The 2016 G20 Hangzhou summit concluded yesterday, and the continually problematic overcapacity in China’s metals industry attracted the attention of the assembled world leaders. Along with the global focus on steel, the continuing glut in China’s aluminium production came into the crosshairs as well.
The relevant portion of the official communique, published late last night United States time, reads as follows:
We recognize that the structural problems, including excess capacity in some industries, exacerbated by a weak global economic recovery and depressed market demand, have caused a negative impact on trade and workers. We recognize that excess capacity in steel and other industries is a global issue which requires collective responses. We also recognize that subsidies and other types of support from government or government-sponsored institutions can cause market distortions and contribute to global excess capacity and therefore require attention. We commit to enhance communication and cooperation, and take effective steps to address the challenges so as to enhance market function and encourage adjustment. To this end, we call for increased information sharing and cooperation through the formation of a Global Forum on steel excess capacity, to be facilitated by the OECD with the active participation of G20 members and interested OECD members. We look forward to a progress report on the efforts of the Global Forum to the relevant G20 ministers in 2017.
The issue of overcapacity in the steel industry, which shares a great deal with its aluminium overcapacity problem, was first mentioned in the G20 gathering in Japan a few months before.
“There are concerns on specific issues like steel production, which today is excessive,” said Henrique Meirelles, Brazil’s Finance Minister. “That will be a theme,” adding that China sits at the crux of the global metals oversupply issue.
American President Barack Obama and China’s Premier Xi Jinping met in a sidebar at the G20 conference, “addressing industrial excess capacity, including in the steel and aluminum sectors, as part of a global effort,” according to a statement released by the White House.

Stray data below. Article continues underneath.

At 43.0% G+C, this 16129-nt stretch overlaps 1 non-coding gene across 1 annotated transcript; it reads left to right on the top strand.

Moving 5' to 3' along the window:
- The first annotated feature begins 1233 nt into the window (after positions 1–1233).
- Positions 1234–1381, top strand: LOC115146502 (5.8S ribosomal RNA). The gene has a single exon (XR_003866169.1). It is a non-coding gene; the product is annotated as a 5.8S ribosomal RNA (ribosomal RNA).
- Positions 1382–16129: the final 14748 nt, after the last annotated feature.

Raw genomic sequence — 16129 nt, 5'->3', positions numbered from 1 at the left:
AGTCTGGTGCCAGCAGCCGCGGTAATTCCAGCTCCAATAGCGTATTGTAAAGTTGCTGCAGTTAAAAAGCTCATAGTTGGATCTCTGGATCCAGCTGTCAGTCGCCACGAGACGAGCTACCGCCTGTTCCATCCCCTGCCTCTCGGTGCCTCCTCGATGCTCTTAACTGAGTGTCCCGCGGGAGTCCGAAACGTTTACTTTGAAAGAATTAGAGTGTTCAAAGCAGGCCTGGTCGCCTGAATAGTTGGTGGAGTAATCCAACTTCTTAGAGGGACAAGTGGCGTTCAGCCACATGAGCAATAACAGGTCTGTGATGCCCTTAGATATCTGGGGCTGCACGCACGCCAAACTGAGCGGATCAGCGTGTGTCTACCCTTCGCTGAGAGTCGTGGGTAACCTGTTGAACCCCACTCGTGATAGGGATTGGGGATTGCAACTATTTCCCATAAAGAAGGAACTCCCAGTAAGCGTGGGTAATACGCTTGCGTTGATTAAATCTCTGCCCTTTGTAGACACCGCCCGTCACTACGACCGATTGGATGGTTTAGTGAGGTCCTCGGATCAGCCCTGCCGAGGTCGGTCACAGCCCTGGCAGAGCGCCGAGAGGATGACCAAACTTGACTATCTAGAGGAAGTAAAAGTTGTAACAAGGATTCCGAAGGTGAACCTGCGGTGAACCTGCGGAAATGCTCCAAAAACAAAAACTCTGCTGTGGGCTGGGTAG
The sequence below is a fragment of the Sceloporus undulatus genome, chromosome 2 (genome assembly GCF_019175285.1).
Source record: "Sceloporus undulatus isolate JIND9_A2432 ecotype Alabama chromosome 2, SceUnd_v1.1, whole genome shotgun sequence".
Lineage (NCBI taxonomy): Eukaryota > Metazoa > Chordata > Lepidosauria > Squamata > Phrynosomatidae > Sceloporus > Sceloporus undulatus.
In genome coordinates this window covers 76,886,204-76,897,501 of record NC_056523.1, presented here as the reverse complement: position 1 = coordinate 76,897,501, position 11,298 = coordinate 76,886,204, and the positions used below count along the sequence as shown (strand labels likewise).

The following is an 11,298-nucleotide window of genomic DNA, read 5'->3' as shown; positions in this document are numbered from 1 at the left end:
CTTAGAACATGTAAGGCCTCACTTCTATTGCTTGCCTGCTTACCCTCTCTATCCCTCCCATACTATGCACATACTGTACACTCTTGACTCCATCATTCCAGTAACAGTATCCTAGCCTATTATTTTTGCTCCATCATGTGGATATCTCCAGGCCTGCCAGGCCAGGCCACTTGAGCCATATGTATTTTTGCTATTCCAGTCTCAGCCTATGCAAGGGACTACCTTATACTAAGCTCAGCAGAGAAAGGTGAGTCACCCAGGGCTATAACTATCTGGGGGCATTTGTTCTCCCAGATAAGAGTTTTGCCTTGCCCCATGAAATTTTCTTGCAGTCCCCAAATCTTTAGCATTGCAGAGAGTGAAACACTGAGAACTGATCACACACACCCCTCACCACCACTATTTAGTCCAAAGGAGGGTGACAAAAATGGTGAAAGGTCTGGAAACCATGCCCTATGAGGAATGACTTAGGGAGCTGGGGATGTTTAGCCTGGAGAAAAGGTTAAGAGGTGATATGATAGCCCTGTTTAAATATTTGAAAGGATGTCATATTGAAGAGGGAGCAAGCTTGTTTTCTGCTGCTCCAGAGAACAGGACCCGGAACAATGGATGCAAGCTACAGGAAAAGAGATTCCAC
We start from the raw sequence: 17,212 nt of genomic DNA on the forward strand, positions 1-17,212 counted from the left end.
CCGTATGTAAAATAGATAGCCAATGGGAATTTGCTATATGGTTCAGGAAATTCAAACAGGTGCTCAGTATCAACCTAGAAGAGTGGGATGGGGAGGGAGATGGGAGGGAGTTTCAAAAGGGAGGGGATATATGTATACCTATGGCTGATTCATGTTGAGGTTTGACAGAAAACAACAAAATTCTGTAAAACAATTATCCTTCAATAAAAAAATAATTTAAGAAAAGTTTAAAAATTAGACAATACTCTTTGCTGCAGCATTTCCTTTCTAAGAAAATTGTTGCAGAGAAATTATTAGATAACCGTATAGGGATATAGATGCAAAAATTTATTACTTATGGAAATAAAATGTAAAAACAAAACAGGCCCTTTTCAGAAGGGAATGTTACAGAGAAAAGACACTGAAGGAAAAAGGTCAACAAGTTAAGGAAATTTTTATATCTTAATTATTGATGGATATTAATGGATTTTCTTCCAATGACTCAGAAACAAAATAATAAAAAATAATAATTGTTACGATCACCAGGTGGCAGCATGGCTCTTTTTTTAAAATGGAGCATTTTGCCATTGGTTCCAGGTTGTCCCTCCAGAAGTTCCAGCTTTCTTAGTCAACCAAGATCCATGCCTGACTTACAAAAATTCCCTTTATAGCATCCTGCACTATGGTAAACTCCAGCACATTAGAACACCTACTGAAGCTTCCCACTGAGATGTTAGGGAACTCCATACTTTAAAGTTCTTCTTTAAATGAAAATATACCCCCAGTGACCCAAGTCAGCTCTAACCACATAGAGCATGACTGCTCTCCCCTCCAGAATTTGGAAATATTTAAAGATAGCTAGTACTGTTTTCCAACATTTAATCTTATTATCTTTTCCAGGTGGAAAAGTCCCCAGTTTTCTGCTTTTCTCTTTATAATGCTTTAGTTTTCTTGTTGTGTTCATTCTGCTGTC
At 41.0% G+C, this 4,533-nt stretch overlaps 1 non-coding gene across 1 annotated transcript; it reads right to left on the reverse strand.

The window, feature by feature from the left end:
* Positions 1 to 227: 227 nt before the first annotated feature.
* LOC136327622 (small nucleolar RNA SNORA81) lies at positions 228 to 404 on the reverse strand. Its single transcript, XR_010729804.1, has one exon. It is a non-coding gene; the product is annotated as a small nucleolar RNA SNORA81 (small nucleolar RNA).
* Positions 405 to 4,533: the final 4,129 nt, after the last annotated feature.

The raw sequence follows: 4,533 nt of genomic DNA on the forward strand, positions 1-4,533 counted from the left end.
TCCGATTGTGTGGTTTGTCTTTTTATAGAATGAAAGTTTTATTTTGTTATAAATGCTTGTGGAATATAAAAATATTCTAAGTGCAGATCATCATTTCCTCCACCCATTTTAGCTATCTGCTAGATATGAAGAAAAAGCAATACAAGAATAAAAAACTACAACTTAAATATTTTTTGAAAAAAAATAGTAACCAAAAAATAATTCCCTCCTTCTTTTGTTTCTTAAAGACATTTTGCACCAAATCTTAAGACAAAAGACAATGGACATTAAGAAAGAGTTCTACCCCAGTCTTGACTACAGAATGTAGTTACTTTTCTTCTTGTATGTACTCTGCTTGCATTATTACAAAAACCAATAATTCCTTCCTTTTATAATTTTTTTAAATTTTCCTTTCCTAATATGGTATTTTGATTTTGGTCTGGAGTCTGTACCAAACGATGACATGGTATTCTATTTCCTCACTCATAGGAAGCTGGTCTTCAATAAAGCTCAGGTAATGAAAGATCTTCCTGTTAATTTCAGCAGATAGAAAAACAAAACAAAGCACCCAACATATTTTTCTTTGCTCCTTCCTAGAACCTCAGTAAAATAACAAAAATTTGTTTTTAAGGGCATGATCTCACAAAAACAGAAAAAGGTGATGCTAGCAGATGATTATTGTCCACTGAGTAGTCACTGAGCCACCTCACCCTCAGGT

In addition to the United States’ effort at holding China accountable for its overcapacity, the European Union is doing its part as well.
“As far as the overcapacity of the steel sector is concerned, we consider that this is a global problem but there is a specific Chinese dimension we have to address and we did address in the last months,” explained European Commission President Jean-Claude Juncker.
While not the main subject of remarks between the leaders, China’s aluminium capacity was not overlooked by the American chief executive. In a fact sheet on the subject of the two countries’ economic relations issued on Sunday, one day after Obama’s meeting with Xi, the White House said that each country realizes “that due to a weak global economic recovery and depressed market demand, the excess capacity of the electrolytic aluminum industry has increased and become a global issue requiring collective response. Both countries are to work together to address the global electrolytic aluminum excess capacity.”
Although this is undoubtedly a good start, world leaders must begin taking China to task for its rampant and damaging overcapacity in much the same way as it has begun to do regarding the same issues concerning China’s steel capacity. Unless swift and firm action is taken by global leaders regarding China’s aluminium production glut, the world is in danger of seeing ex-China capacity flicker and die.